was one of only 13 schools in the nation to receive the "School of Excellence" Award at the 2012 National Forensic League National Tournament this month.
Competing against hundreds of other students, Billy Chengary and Michelle McCarthy took fourth place in duo interpretation at the tournament. Both Chengary and McCarthy graduated from DGS this month.
The 2012 National Forensic League (NFL) National Tournament was held June 10-15, 2012 in Indianapolis.
“This has been an extraordinary finish to an incredible speech season,” said Head Coach and NFL Sponsor Jan Heiteen. “I could not be prouder of this team and the legacy they leave as performers and leaders.”
Heiteen retires this school year after leading the Downers Grove South Speech Team to 15 state championships and coaching more than 70 individual event state champions. The Downers Grove South Speech Team has been called the winningest in the state.
Dan Leahy and Mariah Copeland won quarter-finalist awards in duo interpretation at the national competition. Erin M. Walsh finished in the top 14 Prose and Erin C. Walsh and Ammar Kalimullah were both octa-finalists in their events.
Also competing for the team were Colleen DeRosa, Lian Lucansky, Natasha Prosek. Representing the team in debate were Dhara Puvar, Supal Mehta, Nick Tannenbaum, Mitch Bild and Jack LeBaron.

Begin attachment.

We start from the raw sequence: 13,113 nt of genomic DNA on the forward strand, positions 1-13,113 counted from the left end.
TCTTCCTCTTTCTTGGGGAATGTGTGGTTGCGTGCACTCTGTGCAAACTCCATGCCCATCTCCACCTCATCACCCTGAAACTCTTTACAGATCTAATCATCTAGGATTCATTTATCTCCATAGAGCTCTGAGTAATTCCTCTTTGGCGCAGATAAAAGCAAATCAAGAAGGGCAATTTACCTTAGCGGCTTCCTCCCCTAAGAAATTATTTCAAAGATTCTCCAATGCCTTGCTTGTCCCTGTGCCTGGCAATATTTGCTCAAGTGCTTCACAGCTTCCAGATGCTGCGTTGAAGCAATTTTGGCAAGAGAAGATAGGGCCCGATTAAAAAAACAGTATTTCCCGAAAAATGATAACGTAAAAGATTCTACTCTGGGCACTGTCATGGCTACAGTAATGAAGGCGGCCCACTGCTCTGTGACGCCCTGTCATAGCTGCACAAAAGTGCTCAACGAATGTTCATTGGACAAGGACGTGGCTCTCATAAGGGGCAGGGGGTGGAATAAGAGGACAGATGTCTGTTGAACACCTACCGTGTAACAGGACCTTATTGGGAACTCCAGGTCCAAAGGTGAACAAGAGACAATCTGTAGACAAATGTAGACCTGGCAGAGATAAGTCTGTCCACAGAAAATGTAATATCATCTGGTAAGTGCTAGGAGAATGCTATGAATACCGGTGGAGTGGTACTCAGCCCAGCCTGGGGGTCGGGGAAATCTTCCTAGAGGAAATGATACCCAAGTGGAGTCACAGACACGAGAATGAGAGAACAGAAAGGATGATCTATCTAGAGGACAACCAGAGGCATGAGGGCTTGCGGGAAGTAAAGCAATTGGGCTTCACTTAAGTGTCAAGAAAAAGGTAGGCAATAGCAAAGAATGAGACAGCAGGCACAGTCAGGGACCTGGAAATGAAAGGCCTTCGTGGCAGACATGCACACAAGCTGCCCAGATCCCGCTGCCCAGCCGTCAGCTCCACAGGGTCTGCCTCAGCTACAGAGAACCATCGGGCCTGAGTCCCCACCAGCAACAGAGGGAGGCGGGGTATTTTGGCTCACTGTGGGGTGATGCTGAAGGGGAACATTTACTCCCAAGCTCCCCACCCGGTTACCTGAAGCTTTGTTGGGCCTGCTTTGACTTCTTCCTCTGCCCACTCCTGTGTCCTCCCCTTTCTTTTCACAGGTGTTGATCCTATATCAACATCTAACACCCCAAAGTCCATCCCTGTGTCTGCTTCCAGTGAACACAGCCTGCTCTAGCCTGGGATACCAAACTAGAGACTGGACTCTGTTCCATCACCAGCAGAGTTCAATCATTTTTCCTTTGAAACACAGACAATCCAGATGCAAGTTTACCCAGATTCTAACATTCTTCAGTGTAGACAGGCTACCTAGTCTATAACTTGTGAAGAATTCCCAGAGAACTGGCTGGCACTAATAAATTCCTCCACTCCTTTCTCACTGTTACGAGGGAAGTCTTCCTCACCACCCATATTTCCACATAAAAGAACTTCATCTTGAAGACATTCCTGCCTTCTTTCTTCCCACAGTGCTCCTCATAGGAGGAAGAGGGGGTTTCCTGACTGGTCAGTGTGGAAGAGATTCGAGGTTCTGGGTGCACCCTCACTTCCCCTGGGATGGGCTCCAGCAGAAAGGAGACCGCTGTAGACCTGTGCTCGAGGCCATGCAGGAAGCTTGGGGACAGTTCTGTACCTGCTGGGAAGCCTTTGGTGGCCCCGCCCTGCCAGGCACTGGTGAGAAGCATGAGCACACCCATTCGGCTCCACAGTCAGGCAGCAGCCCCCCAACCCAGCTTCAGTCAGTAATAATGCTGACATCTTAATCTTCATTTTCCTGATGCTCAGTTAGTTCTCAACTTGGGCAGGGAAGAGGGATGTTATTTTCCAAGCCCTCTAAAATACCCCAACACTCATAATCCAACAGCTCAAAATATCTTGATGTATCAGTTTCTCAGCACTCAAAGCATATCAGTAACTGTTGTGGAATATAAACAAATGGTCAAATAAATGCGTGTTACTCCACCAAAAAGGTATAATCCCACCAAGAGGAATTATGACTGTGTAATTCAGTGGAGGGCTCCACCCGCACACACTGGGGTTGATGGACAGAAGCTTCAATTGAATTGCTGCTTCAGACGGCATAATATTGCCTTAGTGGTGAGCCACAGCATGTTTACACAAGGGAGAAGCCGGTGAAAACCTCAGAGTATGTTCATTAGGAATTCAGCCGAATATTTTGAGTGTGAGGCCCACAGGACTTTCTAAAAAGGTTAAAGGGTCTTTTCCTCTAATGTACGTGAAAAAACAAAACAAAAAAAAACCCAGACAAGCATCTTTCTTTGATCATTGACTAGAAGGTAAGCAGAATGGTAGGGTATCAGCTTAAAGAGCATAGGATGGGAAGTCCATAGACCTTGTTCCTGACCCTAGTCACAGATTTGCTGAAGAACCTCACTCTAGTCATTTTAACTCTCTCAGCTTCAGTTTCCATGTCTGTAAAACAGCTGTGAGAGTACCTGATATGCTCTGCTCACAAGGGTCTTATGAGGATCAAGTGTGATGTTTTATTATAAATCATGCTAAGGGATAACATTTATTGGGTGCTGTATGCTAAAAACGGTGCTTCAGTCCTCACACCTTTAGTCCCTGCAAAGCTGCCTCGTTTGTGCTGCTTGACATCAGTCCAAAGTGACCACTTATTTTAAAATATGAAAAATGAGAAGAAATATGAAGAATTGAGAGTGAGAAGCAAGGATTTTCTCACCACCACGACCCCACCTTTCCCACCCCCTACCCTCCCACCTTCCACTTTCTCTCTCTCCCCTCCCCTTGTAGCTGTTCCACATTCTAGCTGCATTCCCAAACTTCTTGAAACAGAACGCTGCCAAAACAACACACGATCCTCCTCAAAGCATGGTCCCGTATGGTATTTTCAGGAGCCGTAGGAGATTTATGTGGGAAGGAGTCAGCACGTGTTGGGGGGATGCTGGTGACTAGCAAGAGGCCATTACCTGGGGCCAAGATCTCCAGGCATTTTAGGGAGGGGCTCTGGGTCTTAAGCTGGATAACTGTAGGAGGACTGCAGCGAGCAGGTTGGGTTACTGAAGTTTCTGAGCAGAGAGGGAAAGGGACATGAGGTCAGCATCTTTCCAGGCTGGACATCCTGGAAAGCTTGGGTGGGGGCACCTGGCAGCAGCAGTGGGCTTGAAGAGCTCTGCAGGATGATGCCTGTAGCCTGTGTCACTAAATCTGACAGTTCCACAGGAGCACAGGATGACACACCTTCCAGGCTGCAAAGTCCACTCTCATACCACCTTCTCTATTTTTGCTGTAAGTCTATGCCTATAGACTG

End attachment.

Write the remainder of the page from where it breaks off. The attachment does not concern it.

Coach Elighie Wilson was also honored at the Coaches Diamond Ceremony with his second diamond for coaching.
In addition to Heiteen and Wilson, traveling with the team were Christopher Blum, Justin Matkovich and Jennifer Hernandez.
More than 3,200 students participated in the 2012 NFL National Tournament, billed as the world's largest academic competition. The event drew visitors from across the country and as far away as China. Top performers take home more than $200,000 in college scholarships.
The NFL is a not-for-profit honorary society whose mission is to promote high school and middle school speech and debate activities as a means to develop a student’s essential life skills and values.
More than 112,000 high school and middle school students, representing more than 2,900 schools nationwide, are currently building their communication, leadership, cognitive, and presentational skills as members. Since 1925, more than 1.3 million students have found their voice in the NFL.